I had a great time working with Superior Farms last week to teach my online students how to make a springtime classic: Leg of lamb. I know lamb seems intimidating, especially if you are new to large cuts of meat, but my method simplifies the process. I love doing the online demos, because it helps folks to see me in my own kitchen, going through the steps, and lets students to ask questions in real time.
This recipe is a love letter to spring. If it piques your interest, feel free to reach out here to book a lamb demo of your own, or if you live in the New York area, have me build a menu around it for a private dinner. Give it a try – the anchovy butter takes it right over the top and it’s one of my current faves!
Roasted Leg of Lamb with Spring Onions and Pea Medley
For the leg of lamb 1 bone-in leg of lamb 2 ounces (1 can) anchovies packed in olive oil, drained Leaves from 6 fresh basil (2 heaping tablespoons leaves) 4 garlic cloves, smashed and peeled 4 ounces unsalted butter, softened at room temperature Cracked black pepper Kosher salt 1 lemon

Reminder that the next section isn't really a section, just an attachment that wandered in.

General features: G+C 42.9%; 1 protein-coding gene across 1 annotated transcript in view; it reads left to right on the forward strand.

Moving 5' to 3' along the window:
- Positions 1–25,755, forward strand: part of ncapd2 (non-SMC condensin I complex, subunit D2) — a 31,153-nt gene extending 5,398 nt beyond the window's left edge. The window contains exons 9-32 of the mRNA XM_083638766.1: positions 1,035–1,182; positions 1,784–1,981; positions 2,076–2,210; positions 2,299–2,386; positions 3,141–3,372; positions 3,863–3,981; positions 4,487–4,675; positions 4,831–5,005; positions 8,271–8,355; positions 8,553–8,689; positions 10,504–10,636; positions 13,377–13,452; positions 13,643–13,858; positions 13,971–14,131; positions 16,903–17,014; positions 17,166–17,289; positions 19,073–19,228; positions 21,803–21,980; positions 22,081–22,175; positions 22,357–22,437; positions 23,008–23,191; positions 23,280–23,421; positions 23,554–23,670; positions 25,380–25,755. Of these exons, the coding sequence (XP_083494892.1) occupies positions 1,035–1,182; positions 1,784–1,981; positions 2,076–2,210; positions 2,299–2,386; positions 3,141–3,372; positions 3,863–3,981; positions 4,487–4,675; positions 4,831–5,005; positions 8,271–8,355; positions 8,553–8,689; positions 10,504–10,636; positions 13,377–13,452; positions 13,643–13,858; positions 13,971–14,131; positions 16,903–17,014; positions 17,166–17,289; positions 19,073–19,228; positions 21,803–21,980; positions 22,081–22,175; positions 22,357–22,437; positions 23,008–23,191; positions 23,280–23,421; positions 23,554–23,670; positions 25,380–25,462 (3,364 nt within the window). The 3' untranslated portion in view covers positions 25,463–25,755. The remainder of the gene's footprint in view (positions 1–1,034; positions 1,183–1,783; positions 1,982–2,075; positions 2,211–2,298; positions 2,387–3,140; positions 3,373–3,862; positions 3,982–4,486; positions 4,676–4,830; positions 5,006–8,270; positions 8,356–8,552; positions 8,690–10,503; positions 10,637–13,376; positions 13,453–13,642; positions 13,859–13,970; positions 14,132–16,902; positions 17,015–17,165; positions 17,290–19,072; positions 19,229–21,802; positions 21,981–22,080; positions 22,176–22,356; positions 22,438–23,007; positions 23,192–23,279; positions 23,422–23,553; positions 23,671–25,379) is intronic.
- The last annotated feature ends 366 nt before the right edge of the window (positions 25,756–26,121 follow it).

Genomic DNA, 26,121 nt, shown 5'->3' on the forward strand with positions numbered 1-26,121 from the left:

For the pea medley 1 pound frozen peas ½ pound sugar snap peas ¼ cup spring onion (scallions if you cannot find spring onions) 2 tablespoons garlic 1 Tablespoon mint ½ tablespoon basil ½ teaspoon salt ½ cup olive oil ¼ cup water
Heat oven to 425 degrees. Use a small sharp knife to make about a dozen incisions, each about 2 inches deep, through the fat that covers the top of the meat. Using a mortar and pestle or a blender, blend 2/3 of the anchovies, basil and the garlic cloves into a chunky paste. Using your fingers, press paste deeply into incisions.